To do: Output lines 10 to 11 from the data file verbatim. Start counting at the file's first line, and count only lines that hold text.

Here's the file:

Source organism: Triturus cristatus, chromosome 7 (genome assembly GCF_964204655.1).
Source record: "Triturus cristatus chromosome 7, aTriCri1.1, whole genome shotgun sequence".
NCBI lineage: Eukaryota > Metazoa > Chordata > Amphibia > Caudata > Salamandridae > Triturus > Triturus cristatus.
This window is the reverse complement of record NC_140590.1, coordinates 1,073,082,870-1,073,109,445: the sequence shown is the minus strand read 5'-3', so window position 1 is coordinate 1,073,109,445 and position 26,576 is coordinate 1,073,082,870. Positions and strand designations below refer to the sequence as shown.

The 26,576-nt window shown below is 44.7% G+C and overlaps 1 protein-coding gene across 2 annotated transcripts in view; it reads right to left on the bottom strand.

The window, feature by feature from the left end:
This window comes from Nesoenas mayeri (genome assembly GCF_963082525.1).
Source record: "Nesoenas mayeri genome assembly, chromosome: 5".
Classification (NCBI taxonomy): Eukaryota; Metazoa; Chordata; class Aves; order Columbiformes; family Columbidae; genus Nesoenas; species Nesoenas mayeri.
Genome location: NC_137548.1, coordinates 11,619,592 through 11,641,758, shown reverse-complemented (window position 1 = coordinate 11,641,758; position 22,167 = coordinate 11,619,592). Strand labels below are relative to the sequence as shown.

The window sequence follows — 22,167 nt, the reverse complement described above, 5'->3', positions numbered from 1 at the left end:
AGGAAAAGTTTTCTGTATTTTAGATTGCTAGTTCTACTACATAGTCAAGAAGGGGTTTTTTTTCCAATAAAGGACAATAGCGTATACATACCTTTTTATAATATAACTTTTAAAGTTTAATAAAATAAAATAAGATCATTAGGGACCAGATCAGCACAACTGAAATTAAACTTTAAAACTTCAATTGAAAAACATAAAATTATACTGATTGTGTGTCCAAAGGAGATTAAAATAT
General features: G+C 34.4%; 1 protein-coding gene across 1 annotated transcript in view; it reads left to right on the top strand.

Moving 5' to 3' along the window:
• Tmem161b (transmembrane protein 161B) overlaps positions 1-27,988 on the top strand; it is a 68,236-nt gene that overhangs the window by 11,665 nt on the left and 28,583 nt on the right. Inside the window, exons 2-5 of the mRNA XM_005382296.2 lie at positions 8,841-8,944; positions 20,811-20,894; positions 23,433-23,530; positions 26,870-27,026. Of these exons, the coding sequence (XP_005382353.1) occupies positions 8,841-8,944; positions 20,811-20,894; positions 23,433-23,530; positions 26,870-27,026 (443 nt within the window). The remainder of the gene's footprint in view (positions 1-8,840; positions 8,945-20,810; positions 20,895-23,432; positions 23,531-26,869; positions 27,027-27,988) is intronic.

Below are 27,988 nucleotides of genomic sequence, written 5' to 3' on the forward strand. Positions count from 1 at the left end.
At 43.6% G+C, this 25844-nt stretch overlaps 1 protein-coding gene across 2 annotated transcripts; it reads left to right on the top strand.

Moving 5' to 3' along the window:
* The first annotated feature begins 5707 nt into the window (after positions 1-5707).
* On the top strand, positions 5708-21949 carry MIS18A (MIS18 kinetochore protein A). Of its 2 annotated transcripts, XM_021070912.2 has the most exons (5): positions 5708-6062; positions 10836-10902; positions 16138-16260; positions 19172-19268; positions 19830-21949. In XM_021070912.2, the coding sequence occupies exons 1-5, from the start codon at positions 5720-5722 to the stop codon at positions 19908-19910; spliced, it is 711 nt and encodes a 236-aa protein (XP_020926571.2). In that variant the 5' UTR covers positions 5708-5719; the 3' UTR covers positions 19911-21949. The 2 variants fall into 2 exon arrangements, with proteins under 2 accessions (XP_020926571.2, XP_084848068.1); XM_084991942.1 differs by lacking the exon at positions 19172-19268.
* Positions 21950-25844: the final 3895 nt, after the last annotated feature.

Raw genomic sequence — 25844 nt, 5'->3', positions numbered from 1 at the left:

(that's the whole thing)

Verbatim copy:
Genome location: NC_137548.1, coordinates 11,619,592 through 11,641,758, shown reverse-complemented (window position 1 = coordinate 11,641,758; position 22,167 = coordinate 11,619,592). Strand labels below are relative to the sequence as shown.

The window sequence follows — 22,167 nt, the reverse complement described above, 5'->3', positions numbered from 1 at the left end: